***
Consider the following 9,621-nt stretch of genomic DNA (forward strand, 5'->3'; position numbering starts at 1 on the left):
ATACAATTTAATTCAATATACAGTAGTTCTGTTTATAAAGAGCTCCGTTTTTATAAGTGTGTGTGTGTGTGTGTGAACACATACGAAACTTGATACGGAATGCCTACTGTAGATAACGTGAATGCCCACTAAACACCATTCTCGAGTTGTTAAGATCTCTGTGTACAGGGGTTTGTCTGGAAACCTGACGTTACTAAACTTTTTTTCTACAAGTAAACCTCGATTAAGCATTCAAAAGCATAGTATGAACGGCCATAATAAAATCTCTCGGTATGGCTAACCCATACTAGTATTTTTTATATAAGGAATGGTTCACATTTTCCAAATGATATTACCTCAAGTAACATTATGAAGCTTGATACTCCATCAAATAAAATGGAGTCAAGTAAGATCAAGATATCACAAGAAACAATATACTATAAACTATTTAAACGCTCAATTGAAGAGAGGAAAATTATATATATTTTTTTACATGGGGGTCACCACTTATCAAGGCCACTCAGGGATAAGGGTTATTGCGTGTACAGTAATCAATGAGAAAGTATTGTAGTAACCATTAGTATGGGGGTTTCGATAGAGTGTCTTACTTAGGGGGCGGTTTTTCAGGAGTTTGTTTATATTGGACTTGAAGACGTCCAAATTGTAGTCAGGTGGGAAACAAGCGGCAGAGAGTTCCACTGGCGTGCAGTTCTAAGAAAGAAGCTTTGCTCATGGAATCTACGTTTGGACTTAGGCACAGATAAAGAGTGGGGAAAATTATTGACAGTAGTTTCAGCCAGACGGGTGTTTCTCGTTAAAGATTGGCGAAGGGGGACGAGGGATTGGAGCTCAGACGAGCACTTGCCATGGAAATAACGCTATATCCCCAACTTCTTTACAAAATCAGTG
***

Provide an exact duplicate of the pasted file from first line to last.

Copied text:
Consider the following 9,621-nt stretch of genomic DNA (forward strand, 5'->3'; position numbering starts at 1 on the left):
ATACAATTTAATTCAATATACAGTAGTTCTGTTTATAAAGAGCTCCGTTTTTATAAGTGTGTGTGTGTGTGTGTGAACACATACGAAACTTGATACGGAATGCCTACTGTAGATAACGTGAATGCCCACTAAACACCATTCTCGAGTTGTTAAGATCTCTGTGTACAGGGGTTTGTCTGGAAACCTGACGTTACTAAACTTTTTTTCTACAAGTAAACCTCGATTAAGCATTCAAAAGCATAGTATGAACGGCCATAATAAAATCTCTCGGTATGGCTAACCCATACTAGTATTTTTTATATAAGGAATGGTTCACATTTTCCAAATGATATTACCTCAAGTAACATTATGAAGCTTGATACTCCATCAAATAAAATGGAGTCAAGTAAGATCAAGATATCACAAGAAACAATATACTATAAACTATTTAAACGCTCAATTGAAGAGAGGAAAATTATATATATTTTTTTACATGGGGGTCACCACTTATCAAGGCCACTCAGGGATAAGGGTTATTGCGTGTACAGTAATCAATGAGAAAGTATTGTAGTAACCATTAGTATGGGGGTTTCGATAGAGTGTCTTACTTAGGGGGCGGTTTTTCAGGAGTTTGTTTATATTGGACTTGAAGACGTCCAAATTGTAGTCAGGTGGGAAACAAGCGGCAGAGAGTTCCACTGGCGTGCAGTTCTAAGAAAGAAGCTTTGCTCATGGAATCTACGTTTGGACTTAGGCACAGATAAAGAGTGGGGAAAATTATTGACAGTAGTTTCAGCCAGACGGGTGTTTCTCGTTAAAGATTGGCGAAGGGGGACGAGGGATTGGAGCTCAGACGAGCACTTGCCATGGAAATAACGCTATATCCCCAACTTCTTTACAAAATCAGTG